Getting It Straight: A First Amendment Analysis of California's Ban on Sexual Orientation Change Efforts and Its Potential Effects on Abortion Regulations

By Bookwalter, Elizabeth | The American University Journal of Gender, Social Policy & the Law, January 1, 2014 | Go to article overview

Getting It Straight: A First Amendment Analysis of California's Ban on Sexual Orientation Change Efforts and Its Potential Effects on Abortion Regulations


Bookwalter, Elizabeth, The American University Journal of Gender, Social Policy & the Law


I. INTRODUCTION

I had AIDS. I was the only gay person left in the world [be]cause the government found all the other gays and killed them as children and if they found me, they would kill me. It's the perfect way to keep a child or a teen from coming out. We moved on to physical therapy. Physical therapy was my hands being tied down and blocks of ice being placed on my hands. Then pictures of men holding hands would be shown to me so that way I would associate the concept of the pain of ice with a man touching me. It worked really, really, really well. My dad could barely even hug me anymore [because] I would scream out in pain. Then we moved into heat. [C]oils would be placed around my hands and you'd be able to turn the heat on or off. So, now, if we had a picture of a guy and a girl hugging it was no pain. If we had a guy and a guy hugging, we had physical pain. We then went into the month of hell. The month of hell consisted of tiny needles being stuck into my fingers and then pictures of explicit acts between men would be shown and I would be electrocuted. At this point I was com1pletely done. GOD did not want me on this Earth anymore.1

This is Sam Brinton's account of his experience with sexual orientation change efforts ("SOCE" or "conversion therapy").2 The purpose of SOCE is to change the sexual orientation of individuals through therapy, though most, if not all, efforts seek to convert homosexual3 persons to heterosexual persons.4 While not all SOCE involves the drastic measures that Sam endured, it remains a controversial therapy and the American Psychological Association ("APA") encourages mental health providers to avoid it.5 In response to the growing controversy regarding SOCE and concern about the potential harm that such therapy may cause, the California legislature banned mental health professionals from engaging in conversion therapy with individuals under the age of eighteen ("SB 1172").6 Any mental health provider that engages in SOCE with a minor thereby engages in professional misconduct, and the licensing board may censure that therapist.7 Within days of Governor Jerry Brown signing the ban against conversion therapy, SOCE therapists, advocates, and organizations filed two lawsuits challenging the constitutionality of the ban on First Amendment grounds and seeking preliminary and permanent injunctions to prevent the law from taking effect.8 Following appeals from the losing parties in both district court decisions, the Ninth Circuit held that SB 1172 is not an infringement of First Amendment free speech rights.9 The plaintiffs-appellants have since filed for a rehearing en banc.10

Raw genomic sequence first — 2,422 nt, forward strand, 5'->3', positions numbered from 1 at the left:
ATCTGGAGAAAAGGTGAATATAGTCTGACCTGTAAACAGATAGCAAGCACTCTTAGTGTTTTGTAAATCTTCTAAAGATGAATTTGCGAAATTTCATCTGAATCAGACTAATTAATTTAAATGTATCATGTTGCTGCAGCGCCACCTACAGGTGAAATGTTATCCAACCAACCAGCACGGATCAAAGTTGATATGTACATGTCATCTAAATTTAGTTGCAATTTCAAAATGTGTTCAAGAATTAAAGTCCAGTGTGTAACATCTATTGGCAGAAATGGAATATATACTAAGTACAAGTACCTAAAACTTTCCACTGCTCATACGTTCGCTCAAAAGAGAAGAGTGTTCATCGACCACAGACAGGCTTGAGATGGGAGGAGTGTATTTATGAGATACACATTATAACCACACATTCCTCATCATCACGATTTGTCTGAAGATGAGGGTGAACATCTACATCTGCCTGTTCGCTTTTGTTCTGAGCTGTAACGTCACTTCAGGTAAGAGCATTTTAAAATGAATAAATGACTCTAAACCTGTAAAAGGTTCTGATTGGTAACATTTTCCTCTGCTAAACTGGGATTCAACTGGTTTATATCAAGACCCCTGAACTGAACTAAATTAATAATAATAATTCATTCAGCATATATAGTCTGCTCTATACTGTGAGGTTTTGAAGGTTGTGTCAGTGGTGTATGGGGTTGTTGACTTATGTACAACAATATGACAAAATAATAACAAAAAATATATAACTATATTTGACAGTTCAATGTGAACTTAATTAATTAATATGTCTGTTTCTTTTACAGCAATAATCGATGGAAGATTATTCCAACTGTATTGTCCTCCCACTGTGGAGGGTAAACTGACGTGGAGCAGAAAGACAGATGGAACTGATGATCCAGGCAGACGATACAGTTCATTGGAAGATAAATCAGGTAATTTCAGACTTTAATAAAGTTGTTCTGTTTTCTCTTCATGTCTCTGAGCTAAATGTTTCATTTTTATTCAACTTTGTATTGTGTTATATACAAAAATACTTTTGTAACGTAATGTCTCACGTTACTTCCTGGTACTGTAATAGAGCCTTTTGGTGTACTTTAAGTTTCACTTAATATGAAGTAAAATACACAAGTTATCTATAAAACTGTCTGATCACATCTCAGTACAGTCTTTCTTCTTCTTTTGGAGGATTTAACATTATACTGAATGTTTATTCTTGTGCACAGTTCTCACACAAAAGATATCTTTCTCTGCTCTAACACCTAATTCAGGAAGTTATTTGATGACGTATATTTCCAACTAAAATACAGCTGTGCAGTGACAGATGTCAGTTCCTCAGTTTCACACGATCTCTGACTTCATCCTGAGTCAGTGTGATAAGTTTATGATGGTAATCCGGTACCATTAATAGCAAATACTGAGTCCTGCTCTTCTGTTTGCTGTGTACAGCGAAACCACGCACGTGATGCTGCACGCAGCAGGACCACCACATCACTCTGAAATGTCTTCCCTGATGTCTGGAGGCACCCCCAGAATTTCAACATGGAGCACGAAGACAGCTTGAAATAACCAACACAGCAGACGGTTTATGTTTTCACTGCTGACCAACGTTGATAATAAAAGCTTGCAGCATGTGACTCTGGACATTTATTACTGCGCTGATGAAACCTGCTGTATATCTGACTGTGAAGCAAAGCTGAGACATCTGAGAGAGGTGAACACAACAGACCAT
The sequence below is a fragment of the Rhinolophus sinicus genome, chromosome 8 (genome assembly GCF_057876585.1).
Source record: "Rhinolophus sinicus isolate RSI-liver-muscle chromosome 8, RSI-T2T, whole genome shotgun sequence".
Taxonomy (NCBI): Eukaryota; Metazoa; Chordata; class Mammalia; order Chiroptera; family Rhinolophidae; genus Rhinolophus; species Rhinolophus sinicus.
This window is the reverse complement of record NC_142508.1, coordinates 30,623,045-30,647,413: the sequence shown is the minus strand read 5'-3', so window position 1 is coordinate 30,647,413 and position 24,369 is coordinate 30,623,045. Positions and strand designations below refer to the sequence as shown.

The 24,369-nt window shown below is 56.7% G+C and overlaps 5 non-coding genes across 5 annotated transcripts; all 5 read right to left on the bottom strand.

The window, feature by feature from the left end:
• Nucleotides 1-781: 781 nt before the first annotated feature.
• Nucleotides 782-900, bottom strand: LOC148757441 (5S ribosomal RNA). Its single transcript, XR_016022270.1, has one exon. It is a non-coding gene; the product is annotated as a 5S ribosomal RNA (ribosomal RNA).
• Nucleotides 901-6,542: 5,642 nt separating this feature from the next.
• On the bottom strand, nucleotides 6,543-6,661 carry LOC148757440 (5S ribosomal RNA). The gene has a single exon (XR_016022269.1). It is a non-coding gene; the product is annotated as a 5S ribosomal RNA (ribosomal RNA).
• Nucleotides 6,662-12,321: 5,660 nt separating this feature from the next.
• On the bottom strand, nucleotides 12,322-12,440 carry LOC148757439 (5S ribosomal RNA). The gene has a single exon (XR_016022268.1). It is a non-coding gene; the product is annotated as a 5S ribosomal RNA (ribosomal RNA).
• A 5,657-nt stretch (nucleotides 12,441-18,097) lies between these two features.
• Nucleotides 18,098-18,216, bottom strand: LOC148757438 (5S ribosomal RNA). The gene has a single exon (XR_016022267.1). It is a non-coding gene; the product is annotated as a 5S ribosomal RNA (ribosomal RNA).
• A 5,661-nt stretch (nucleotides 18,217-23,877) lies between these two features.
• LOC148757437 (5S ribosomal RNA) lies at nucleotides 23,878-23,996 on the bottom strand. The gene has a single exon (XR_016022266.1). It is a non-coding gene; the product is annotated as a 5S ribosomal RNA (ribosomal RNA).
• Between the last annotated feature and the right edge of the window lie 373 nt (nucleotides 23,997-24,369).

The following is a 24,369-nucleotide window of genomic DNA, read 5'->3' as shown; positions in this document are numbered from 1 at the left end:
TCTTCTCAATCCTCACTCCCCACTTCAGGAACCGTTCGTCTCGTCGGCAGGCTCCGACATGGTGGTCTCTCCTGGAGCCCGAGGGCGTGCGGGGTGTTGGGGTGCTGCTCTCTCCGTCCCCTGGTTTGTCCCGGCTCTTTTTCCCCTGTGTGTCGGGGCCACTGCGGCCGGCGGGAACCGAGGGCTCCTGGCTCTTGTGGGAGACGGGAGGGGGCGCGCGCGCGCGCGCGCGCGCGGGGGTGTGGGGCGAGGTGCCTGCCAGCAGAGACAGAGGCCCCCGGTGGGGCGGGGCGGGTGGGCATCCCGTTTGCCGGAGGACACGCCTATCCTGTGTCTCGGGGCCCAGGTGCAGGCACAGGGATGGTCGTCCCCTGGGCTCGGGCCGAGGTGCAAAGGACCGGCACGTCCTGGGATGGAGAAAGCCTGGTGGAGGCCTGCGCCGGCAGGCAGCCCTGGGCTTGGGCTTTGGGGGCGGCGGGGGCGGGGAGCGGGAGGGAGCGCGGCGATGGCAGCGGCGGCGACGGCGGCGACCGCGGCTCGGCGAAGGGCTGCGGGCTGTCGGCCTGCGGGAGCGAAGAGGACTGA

This Comment discusses why the Ninth Circuit correctly determined that SB 1172 does not implicate free speech rights, and analyzes why SB 1172 does not unduly burden the free exercise of religion.11 This Comment shows that SB 1172 survives heightened scrutiny and discusses why the trial court that issued the preliminary injunction in Welch v. Brown erred by reviewing SB 1172 under strict scrutiny.12 Part II provides an overview of SB 1172, addressing the law as well as the legislative intent behind the law.13 Part II also discusses the original lawsuits challenging SB 1172 and the judges' differing decisions on the free speech challenges.14 Finally, Part II presents an overview of the law under the First Amendment, specifically with regard to free speech and the free exercise of religion.15 Part III provides a legal analysis of constitutional challenges to the ban on conversion therapy-the therapists' right to free speech and the minors' and parents' right to the free exercise of religion.16 This section discusses why SOCE is not protected free speech and shows how SB 1172 meets the rational basis test.17 Part III also shows that even if the Ninth Circuit vacated its decision on rehearing and held that SOCE is a form of protected speech, the Court should still only apply intermediate scrutiny-which SB 1172 survives-because SOCE constitutes fraud. …

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Getting It Straight: A First Amendment Analysis of California's Ban on Sexual Orientation Change Efforts and Its Potential Effects on Abortion Regulations
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